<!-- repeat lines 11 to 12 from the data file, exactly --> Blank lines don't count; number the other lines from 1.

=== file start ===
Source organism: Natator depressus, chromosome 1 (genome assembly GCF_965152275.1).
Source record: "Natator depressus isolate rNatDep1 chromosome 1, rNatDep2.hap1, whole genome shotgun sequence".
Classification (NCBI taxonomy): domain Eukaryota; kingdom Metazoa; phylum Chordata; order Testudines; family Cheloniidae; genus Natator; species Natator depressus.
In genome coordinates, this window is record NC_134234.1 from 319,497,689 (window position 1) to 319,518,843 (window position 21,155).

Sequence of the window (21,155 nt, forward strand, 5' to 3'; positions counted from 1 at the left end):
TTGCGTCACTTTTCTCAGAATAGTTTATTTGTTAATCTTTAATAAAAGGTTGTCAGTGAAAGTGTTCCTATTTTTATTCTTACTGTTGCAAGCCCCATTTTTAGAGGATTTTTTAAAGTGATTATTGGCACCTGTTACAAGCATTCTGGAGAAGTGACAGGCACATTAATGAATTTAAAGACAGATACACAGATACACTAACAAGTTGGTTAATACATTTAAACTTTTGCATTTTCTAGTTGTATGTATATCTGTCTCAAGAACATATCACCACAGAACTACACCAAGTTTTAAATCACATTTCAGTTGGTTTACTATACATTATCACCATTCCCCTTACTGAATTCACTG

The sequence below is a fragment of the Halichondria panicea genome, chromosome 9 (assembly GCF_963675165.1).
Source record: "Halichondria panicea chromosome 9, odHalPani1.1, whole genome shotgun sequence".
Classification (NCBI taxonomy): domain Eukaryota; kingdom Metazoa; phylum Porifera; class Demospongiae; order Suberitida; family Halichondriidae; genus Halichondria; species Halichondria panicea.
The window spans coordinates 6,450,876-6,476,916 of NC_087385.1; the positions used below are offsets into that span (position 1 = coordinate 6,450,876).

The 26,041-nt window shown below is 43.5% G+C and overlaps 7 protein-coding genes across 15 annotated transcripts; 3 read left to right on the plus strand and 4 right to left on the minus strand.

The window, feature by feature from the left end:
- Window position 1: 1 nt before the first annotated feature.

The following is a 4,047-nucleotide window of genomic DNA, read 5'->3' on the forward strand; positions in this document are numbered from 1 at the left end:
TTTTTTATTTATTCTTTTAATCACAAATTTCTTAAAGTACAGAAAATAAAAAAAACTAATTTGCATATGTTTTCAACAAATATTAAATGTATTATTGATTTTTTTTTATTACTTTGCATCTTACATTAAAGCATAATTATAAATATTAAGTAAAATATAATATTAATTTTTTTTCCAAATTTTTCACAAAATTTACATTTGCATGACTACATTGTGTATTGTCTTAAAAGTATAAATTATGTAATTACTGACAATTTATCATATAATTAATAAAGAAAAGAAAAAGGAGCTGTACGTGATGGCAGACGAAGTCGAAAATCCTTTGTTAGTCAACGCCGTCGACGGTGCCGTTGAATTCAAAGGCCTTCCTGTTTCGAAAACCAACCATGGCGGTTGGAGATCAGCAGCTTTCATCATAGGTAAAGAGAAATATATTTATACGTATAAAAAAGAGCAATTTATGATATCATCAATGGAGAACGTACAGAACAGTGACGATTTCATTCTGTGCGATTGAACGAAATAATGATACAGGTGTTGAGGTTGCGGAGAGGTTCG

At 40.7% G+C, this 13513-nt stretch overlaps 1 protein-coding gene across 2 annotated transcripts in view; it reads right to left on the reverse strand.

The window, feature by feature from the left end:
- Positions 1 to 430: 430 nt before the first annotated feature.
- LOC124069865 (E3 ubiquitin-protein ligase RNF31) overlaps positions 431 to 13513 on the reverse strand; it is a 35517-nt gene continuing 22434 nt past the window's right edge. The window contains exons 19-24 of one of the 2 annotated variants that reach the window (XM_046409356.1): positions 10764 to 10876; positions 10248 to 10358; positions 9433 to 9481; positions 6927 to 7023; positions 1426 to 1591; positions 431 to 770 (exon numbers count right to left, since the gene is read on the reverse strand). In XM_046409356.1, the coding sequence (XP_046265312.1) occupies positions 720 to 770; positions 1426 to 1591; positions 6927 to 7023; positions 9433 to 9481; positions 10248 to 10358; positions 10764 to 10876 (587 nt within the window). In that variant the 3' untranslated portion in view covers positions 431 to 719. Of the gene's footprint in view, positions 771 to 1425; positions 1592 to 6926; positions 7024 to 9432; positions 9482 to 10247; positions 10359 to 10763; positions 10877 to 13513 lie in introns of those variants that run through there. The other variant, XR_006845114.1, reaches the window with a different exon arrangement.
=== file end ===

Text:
The 26,041-nt window shown below is 43.5% G+C and overlaps 7 protein-coding genes across 15 annotated transcripts; 3 read left to right on the plus strand and 4 right to left on the minus strand.

The window, feature by feature from the left end: